A History of Our World in 18 Minutes

…And he doesn’t even talk especially fast.

One of the helpful things about history is the way it gives us perspective on our own lives. Issues that we think are new or unique to our day have usually appeared before in some form or other. History helps us see the large trends rather than getting lost in the day-to-day details of current events.

“Big History” takes this even further. As David Christian’s talk demonstrates, the idea of Big History is to step way back and look at the broad scope of events in terms of various time scales… including the largest time scale of all. Not only is it a great way to induce awe, but it will also change and deepen the way you look at not only current events, but history itself.

The idea isn’t entirely new. Numerous writers have used clever illustrations to help us imagine vast time scales. One that makes intuitive sense to me where I live comes from The Nature of Nebraska, in which University of Nebraska ornithologist Paul Johnsgard uses Interstate 80 across Nebraska (often considered one of the most boring and interminable drives on in the Interstate system, though I think Nebraska has nothing on west Texas in that respect) as a natural history timeline of the past 450 million years. One mile equals a million years. He imagines mostly corals, sponges, and mollusks in Omaha at the eastern end of the state, dinosaurs appearing in Cozad, about two-thirds of the way across, and peaking around Ogallala at the edge of the Panhandle. Mammals don’t appear until Sidney, deep in the Panhandle, and the first humans reach present-day Nebraska about 75 feet from the Wyoming state line, with Columbus arriving three feet from the state line.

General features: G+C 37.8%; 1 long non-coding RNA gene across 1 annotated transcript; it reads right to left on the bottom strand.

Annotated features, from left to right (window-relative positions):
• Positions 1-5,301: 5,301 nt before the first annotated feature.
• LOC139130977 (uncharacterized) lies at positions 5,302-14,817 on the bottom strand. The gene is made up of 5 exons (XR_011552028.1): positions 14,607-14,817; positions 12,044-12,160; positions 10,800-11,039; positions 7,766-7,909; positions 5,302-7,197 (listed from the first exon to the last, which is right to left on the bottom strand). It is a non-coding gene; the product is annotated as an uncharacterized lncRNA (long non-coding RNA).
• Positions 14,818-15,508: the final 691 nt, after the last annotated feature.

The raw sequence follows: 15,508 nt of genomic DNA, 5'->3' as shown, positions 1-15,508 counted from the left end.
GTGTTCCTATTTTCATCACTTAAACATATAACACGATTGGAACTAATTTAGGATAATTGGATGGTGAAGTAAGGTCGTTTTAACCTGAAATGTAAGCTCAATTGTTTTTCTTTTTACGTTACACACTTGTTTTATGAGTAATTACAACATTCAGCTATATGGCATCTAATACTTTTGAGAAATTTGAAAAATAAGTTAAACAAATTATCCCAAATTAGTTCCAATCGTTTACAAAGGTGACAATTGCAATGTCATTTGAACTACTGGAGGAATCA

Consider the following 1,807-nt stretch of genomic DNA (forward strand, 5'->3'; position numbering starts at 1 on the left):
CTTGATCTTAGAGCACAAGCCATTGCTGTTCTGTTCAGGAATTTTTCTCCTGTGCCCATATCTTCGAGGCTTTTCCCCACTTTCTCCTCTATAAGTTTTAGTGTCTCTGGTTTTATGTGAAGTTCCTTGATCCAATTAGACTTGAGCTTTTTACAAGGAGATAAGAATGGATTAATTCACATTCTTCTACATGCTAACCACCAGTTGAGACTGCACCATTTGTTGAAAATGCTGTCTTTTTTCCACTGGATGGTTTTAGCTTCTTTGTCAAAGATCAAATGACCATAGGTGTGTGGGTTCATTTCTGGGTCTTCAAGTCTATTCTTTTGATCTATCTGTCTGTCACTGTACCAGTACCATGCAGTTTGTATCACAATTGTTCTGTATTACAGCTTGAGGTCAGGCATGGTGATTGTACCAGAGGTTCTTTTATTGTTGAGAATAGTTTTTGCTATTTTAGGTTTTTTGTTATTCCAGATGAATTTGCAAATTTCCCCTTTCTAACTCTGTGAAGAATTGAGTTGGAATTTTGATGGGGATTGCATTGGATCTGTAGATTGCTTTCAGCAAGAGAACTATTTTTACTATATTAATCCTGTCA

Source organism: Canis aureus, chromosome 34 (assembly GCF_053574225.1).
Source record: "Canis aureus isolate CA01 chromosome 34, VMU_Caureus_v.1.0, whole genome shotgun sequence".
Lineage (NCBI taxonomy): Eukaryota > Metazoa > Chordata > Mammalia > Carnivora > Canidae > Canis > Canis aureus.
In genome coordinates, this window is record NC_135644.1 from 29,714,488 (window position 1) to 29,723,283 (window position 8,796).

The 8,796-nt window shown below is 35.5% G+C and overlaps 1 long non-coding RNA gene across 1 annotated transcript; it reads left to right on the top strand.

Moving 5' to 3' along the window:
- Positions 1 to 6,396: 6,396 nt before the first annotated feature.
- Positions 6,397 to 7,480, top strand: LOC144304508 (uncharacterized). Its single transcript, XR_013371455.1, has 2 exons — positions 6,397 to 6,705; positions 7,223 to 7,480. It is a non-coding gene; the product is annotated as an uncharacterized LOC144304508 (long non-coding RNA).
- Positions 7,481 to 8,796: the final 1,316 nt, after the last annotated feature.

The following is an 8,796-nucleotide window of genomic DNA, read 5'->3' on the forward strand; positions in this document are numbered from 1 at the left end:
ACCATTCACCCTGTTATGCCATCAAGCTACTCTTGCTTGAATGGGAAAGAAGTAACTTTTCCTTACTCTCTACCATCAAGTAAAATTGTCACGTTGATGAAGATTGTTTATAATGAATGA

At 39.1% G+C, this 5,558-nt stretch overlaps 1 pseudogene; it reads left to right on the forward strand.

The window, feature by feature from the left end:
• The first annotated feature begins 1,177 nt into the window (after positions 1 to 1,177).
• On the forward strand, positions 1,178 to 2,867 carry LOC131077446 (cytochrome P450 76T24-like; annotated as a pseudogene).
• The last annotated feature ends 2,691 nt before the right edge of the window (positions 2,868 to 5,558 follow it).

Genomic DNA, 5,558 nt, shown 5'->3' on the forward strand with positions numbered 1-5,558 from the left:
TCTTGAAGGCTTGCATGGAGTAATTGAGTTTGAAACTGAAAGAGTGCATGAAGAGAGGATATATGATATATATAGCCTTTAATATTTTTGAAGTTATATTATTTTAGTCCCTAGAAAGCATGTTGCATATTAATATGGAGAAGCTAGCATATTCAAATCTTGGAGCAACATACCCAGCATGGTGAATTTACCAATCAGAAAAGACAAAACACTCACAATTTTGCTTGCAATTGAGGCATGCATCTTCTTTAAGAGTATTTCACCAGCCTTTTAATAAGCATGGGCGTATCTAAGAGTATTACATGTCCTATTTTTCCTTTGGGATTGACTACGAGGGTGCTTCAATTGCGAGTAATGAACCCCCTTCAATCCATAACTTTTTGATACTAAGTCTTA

With Johnsgard’s scale in mind, you can take a 450 million year trip across Nebraska, which is about what the drive will feel like anyway.

However, Big History isn’t just about huge time scales — that’s only the starting point, the precondition. What’s important is such scales force you to look at only the largest trends and the most fundamental questions, and that’s where Big History becomes especially interesting. As David Christian says, “If you want to know about humanity, you have to ask about the whole universe.” A good example is the opening question in his talk above, “How does the universe generate complexity?” Why doesn’t it behave like the scrambled egg in the video, going from complexity to mush? Isn’t that what the Second Law of Thermodynamics predicts?

Christian is involved in The Big History Project, which is a free, online social studies course designed for secondary schools. An open, public version of the course is launching soon.

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